According to Project Drawdown, one of the most useful things we can do to slow down and even start to reverse climate change is to adopt a vegan diet. It’s such an easy change to make and can start with our next meal.
Not only will we cut back on methane emissions from cows, who, if they were their own nation, would be the third-largest emitter of greenhouse gases in the world, but we’ll also be able to slow down and even stop deforestation. It’s happening at an alarming pace as more and more land gets turned over to pasturing beef and growing animal feed. As an even better bonus, if enough of us move to a plant-based diet, existing pastureland that won’t be used for animal feed can be reforested, helping to draw down CO2 that’s already in the air. How cool is that?
And that’s just the environment.
More people eating a more plant-based diet will, on paper at least, allow for more food to go to hungry people. Instead of to beef cattle for the most inefficient way to make protein that we’ve come up with yet.
And yes, I realize that hunger has as much to do with political will as it does with food availability. But our eating too much meat really does keep food out of reach of the hungry masses.
On paper, widespread adoption of a vegan diet has so many wins I’ve almost lost count. But still, people resist taking it up. They’re afraid they’ll miss eating meat. Or they worry that they’ll do the vegan diet wrong and make themselves sick. Even though they don’t spend any time thinking of nutrition with their current eating pattern. And the only nutrient you can’t get enough of on a fully vegan diet is vitamin B12. A decent supplement will take care of that.
Of course, as with any theory about climate change, there are conflicting opinions. Some people don’t believe that a vegan diet is that effective. So some people might not take it up because they’re afraid of being wrong or appearing naïve and earnest. What will their friends think? It’s too scary to think about. So we just keep driving off that cliff.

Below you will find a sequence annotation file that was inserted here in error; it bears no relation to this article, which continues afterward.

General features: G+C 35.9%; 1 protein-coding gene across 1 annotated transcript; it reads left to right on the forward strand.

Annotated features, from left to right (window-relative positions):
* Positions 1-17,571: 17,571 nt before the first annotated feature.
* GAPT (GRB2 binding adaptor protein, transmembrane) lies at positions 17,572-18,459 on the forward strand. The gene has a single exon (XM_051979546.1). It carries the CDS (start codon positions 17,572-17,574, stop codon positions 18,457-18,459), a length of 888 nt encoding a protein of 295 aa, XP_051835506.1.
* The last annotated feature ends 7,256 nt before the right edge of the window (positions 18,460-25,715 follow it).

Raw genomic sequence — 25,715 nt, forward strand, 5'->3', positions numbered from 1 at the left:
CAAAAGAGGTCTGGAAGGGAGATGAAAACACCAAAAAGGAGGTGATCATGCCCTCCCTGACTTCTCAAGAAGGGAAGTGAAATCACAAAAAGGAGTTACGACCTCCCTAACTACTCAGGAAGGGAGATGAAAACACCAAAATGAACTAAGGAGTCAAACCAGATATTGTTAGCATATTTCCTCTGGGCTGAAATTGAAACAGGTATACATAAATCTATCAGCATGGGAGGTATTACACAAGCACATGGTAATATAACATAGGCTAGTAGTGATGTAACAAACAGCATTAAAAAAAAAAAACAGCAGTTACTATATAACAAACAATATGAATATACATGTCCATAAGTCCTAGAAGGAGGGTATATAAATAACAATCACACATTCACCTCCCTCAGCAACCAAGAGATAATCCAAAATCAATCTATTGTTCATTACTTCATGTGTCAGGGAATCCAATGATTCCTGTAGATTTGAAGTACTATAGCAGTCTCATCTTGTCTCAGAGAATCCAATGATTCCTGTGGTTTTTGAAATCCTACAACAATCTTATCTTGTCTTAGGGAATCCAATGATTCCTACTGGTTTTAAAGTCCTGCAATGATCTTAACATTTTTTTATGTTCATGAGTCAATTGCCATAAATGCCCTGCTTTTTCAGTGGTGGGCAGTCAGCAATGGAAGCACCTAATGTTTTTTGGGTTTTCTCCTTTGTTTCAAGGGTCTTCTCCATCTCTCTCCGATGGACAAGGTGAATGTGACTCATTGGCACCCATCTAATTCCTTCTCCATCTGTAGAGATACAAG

The same thing happens when people write and talk about a minimalist lifestyle. I mean the one where you just stop buying things you don’t need, not the one where you start with a massive clear out of the things you already have.
We’re afraid we won’t be able to handle it if we’re faced with a situation, and we don’t have the right stuff. We don’t trust our ingenuity. We don’t trust that anyone can help us.
At its core, almost all resistance is fear. And the way to get past our fears is to take one step.
Commit to Meatless Mondays for a couple of weeks. Then find some vegan cooking blogs or borrow some vegan cookbooks from the library. Make some meals that are close to what you usually eat. See how good they are. Do you feel any different after eating a vegan meal? Lighter maybe? Did you even notice that it didn’t have any meat? Don’t shop for a bunch of new and unfamiliar ingredients. Just work with what you normally have, minus the animal products. It’s way less intimidating that way.
After a couple of Meatless Mondays, you can build up to Meatless Monday to Friday. You don’t need to commit to a fully vegan diet to still make a difference. And having the option to eat meat occasionally should take a lot of the fear out of trying a new lifestyle.
It’s the same with approaching minimalism as a way to lighten your carbon footprint. Don’t start with the big clear out. That doesn’t do anything for the environment, and likely won’t lead to lasting change.
Start with a buying freeze. This week, don’t buy anything. Just get through the week however you can without buying anything extra and notice how it feels. Was it hard to do? Did you feel unprepared? Did you come up with any creative solutions? Use up some of the backlog in your fridge and pantry? Were you bored not being able to shop?
Once the week is over, you can regroup. Extend the buying freeze if you can. Make exceptions for necessities and notice what you consider necessary. Is it really? Are you sure?
Again, it’s not all or nothing. Just give it a go and notice what comes up for you.
Alan and I have been simplifying our lives for a long time. I find that these kinds of changes are more frightening in prospect than they are to actually live through.
Once you’ve made the change and nothing terrible happens, you wonder, what was I so afraid of? It was way easier than I thought it would be, and none of my friends have even noticed.
And then you start to wonder, what else is fear keeping me from doing? And that’s when life gets really good – for you and for the planet.
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